Please enjoy and reflect upon this excerpt from my poem “The Loon and Commercial Crap Shots”. It is a stark rendering of our current preoccupation with technology and the manner in which it detaches us from our essential selves and often blinds us to the persistent and resplendent beauty of our healing, soul-enriching natural kingdom.”

“My poem featured below, “Horse Sense”, is my terse rendering of the importance of authenticity with respect to all human endeavour and development. Whether we are attempting to expand and grow our spirits, our interpersonal relationships, or our businesses, we must be authentically who we are.  Simply put, we must discard the veiling of our true selves. Only then can we freely offer the remarkable gifts that we each possess.

Why, I often ask rhetorically, can we not simply “BE” who we truly are—human beings who are both fallible and magnificent creatures? All other animals who are blessed with life upon this glorious earth, behave in a natural fashion indigenous to themselves. Only we humans get tangled in our own being—ness!

I have always adored horses and I have had the privilege of riding through breathtaking landscapes while on horseback. One day when I was riding, I could not help but marvel at both the majesty and the seamless way of being of the horse whose back I rode upon. He moved with a gracefulness that was nothing short of awe-inspiring. When he stopped to relieve himself, he showed no hesitation and did so with complete ease. He certainly did not care a whit about what I thought about his sudden need to empty himself!  He then resumed trotting along with his head held high with dignity. My horse had no need to prove anything as he simply accepted himself as the divine creature that he was.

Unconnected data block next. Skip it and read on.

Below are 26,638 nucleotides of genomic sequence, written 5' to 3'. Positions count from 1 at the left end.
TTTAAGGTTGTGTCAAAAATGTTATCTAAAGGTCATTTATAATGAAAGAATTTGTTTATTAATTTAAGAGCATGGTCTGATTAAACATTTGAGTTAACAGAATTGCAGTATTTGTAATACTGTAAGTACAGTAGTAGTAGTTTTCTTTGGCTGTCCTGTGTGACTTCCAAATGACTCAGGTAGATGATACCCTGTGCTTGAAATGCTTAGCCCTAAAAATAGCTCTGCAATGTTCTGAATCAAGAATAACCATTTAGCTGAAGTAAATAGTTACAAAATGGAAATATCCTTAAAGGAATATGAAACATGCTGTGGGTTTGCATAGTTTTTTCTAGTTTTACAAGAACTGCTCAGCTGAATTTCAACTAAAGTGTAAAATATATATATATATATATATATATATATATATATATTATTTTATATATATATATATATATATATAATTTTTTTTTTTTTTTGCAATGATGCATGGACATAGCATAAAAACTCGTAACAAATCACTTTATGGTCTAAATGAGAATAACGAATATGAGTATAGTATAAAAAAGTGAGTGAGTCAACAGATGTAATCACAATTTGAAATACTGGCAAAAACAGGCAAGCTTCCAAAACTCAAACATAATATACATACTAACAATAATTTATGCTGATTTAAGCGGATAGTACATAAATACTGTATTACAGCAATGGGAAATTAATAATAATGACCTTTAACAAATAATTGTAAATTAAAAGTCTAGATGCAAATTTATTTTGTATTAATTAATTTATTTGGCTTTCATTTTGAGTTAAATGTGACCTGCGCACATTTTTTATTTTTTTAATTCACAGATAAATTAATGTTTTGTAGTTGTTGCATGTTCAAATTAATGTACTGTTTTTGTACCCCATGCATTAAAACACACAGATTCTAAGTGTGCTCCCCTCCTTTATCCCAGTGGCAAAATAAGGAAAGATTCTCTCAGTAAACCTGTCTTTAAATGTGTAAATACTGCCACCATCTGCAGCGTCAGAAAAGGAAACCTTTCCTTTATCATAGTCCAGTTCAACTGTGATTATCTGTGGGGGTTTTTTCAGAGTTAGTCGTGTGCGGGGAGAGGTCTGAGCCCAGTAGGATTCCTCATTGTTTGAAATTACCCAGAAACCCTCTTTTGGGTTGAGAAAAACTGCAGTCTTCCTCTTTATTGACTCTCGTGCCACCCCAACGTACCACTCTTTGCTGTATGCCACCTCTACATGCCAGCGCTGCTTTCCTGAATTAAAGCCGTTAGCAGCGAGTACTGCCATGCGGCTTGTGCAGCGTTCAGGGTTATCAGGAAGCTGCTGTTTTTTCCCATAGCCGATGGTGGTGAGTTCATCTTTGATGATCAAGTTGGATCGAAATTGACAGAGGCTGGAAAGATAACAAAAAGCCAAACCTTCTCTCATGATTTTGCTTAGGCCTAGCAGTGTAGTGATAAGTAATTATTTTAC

We can each learn invaluable lessons by simply observing the unclouded, unselfconscious behaviours of the creatures with whom we share our precious planet. I can only imagine the possibilities for all, if we did not get bogged down in petty matters, attempt to hide our all too common frailties, and instead chose to navigate our lives with decided purpose yet lack of embarrassment about the weaknesses and sensitivities that truly unite us all.

A chuckle about our human foibles is a fine antidote for the useless preoccupation with seeking perfection. Perfection is the antithesis to humanness. Let us simply do our very best!”

Horse Sense

Splendid clients of
capable of
we humans can’t
head flung
there paused
an ethereal
who relieved himself

Area of the arts

Nancy’s involvement in the area of the arts looms as large as her academic pursuits.

From the time she was a young child, Nancy delighted in creating artistic offerings. Artists of renown and excellent repute welcomingly appreciated her work and encouraged her to continue to hone her gifts.

When Nancy was 15 she studied at Brody School of Music, where she was considered a young protégé to be groomed for the opera world.  At 16 she was asked to illustrate for Toronto Life magazine.  She then went on to study at innovative and avant-garde Three Schools of Art, and at 17 she was chosen to study and create a piece of art with well-known Canadian artist Anthony Thorn.  Nancy appreciatively credits Thorn with teaching her the remarkable chiaroscuro, or light within technique of Rembrandt.